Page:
Blogs and Twitter Engagement Detriment to Employment?

source: an education related discussion board, someone asked for advice on how to increase their marketability as an already-qualified, but unemployed teacher. The poster asked about pursuing further qualifications at a university. Here is a portion of the surprising discussion that followed between me and another responder with very different opinions:

Me: Consider your web presence and online footprint. Set up a Twitter account following and engaging with other teaching professionals. Create a professional blog in which you reflect on teaching and learning and share experiences and resources. Volunteer to deliver some PD sessions on something you're good at for local teacher associations. Leave comments on other professional blogs providing feedback and asking questions. Join a national professional organization like (in your case) he National Council for the Social Studies so you get their journals and have access to the most current research. This kind of engagement with the profession speaks louder, in my opinion, than a few extra courses. Harder to do, maybe, but more valued - shows an ongoing and deep committment to the profession and developing your skills as an educator.

Him: If you applied to my school and an item on your resume shows that you are an educational blogger, or that you have x number of followers on twitter, I would politely ask you to leave my office. Hiring committees are far more interested in the fact that you have the appropriate qualifications than what your perceived commitment to the education community.

From my point of view, blogs and twitter provide evidence of one's philosophy, engagement with the profession, depth of understanding and growth over time. Certainly it can work against an applicant in the absence of professional discretion. In such cases it still helps a hiring committee with their decision making.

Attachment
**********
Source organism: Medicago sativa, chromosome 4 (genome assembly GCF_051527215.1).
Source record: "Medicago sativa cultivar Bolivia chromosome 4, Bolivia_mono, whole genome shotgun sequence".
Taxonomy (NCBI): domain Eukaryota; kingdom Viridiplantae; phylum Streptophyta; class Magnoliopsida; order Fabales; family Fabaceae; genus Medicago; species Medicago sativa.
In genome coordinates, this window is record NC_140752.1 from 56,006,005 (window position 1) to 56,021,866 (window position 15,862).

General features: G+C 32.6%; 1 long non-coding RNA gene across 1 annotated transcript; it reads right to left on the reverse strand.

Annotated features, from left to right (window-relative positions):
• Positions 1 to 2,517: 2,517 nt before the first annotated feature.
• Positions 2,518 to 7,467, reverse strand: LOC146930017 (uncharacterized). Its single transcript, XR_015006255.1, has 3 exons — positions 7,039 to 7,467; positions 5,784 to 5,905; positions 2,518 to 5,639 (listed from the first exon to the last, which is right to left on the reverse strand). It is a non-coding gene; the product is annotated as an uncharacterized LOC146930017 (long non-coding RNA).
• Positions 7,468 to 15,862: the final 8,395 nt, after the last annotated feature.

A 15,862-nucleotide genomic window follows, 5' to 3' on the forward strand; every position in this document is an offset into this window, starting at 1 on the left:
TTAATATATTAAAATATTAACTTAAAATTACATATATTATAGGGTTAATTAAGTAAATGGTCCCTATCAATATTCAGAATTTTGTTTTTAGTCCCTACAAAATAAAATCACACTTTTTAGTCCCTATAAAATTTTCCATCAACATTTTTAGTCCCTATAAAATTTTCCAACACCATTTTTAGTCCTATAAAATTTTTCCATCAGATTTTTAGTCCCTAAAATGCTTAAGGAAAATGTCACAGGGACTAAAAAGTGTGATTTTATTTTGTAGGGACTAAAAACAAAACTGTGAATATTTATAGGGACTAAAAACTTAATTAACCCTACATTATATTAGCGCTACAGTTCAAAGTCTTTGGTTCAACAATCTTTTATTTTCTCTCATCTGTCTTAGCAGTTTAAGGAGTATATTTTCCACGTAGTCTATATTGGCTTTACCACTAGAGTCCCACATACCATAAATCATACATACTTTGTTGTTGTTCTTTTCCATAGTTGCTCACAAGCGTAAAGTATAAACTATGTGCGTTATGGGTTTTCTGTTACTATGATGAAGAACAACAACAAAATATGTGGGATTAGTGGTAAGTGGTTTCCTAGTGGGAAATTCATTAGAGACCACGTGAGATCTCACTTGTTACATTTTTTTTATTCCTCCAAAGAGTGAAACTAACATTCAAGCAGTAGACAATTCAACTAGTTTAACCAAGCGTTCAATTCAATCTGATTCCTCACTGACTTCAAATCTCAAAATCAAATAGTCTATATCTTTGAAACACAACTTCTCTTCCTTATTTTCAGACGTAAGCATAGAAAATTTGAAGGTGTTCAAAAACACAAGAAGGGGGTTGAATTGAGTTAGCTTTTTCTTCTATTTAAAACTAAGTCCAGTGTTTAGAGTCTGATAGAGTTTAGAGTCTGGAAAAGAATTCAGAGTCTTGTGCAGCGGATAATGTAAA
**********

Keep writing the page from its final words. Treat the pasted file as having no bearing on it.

By virtue of the fact that I am blogging about this issue and sharing the post on Twitter, my point of view is clear. Fortunately I am in a progressive school district at a school with a well-established and deep respect for professional learning and innovation. My resume will now prominently display a QR code to my blog address right beside my twitter name to ensure I am asked to leave such an office. Best for everyone.

Certainly nothing is black and white, and this isn't an "either or" issue, but maybe I'm wrong. What do you think is more critical to employability: advanced degrees? or miminum qualifications and active engagement with the profession? If you were on a hiring committee, would educational use of social media be an asset, or would it raise more concerns? How does professional development in informal social media compared to formal classes seen in terms of authenticity, rigor, applicability?


  1. Melissa says:

    I am quite new to the realm of Twitter and blogging but am really finding it has refreshed my motivation and increased my professional learning and engagement with other teachers tremendously. Our school is about to complete the transition to being a 1:1 laptop school. As we become more and more technologically progressive, what better opportunity for teachers and students alike to share their learning through responsible and professional (and stress these two words) use of blogs and social media??

    I am excited by the opportunities this is offering me and our Head of Middle School was equally excited when I shared my experience with her. I am meeting with our Principal on Wednesday to discuss how this might work in our classrooms in the near future. In my very humble opinion, if schools don't seriously consider these options, they risk lagging behind in an educational atmosphere that is becoming increasingly global by the day!